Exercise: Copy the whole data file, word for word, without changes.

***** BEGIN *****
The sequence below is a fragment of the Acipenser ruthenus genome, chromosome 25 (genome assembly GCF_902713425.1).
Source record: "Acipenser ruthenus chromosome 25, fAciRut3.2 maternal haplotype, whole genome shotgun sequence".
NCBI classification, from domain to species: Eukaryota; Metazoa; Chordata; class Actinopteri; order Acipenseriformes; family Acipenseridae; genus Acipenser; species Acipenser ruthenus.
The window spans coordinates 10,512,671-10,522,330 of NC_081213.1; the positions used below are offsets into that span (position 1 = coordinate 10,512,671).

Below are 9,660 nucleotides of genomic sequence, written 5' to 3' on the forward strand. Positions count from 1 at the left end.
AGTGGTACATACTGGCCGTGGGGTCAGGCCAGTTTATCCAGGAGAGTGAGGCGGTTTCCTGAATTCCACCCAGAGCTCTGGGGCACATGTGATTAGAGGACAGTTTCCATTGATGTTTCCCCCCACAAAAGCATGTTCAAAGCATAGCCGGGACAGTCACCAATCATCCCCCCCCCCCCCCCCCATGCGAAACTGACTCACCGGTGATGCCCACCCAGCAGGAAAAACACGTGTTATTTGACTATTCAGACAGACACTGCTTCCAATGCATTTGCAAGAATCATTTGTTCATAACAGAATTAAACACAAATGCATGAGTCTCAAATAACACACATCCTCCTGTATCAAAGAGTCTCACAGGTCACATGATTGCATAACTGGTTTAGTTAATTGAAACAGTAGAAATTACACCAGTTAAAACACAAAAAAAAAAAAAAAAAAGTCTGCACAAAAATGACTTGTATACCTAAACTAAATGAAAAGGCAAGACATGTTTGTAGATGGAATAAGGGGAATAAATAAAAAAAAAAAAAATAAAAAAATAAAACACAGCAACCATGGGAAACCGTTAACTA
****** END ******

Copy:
The sequence below is a fragment of the Acipenser ruthenus genome, chromosome 25 (genome assembly GCF_902713425.1).
Source record: "Acipenser ruthenus chromosome 25, fAciRut3.2 maternal haplotype, whole genome shotgun sequence".
NCBI classification, from domain to species: Eukaryota; Metazoa; Chordata; class Actinopteri; order Acipenseriformes; family Acipenseridae; genus Acipenser; species Acipenser ruthenus.
The window spans coordinates 10,512,671-10,522,330 of NC_081213.1; the positions used below are offsets into that span (position 1 = coordinate 10,512,671).

Below are 9,660 nucleotides of genomic sequence, written 5' to 3' on the forward strand. Positions count from 1 at the left end.
AGTGGTACATACTGGCCGTGGGGTCAGGCCAGTTTATCCAGGAGAGTGAGGCGGTTTCCTGAATTCCACCCAGAGCTCTGGGGCACATGTGATTAGAGGACAGTTTCCATTGATGTTTCCCCCCACAAAAGCATGTTCAAAGCATAGCCGGGACAGTCACCAATCATCCCCCCCCCCCCCCCCCATGCGAAACTGACTCACCGGTGATGCCCACCCAGCAGGAAAAACACGTGTTATTTGACTATTCAGACAGACACTGCTTCCAATGCATTTGCAAGAATCATTTGTTCATAACAGAATTAAACACAAATGCATGAGTCTCAAATAACACACATCCTCCTGTATCAAAGAGTCTCACAGGTCACATGATTGCATAACTGGTTTAGTTAATTGAAACAGTAGAAATTACACCAGTTAAAACACAAAAAAAAAAAAAAAAAAGTCTGCACAAAAATGACTTGTATACCTAAACTAAATGAAAAGGCAAGACATGTTTGTAGATGGAATAAGGGGAATAAATAAAAAAAAAAAAAATAAAAAAATAAAACACAGCAACCATGGGAAACCGTTAACTA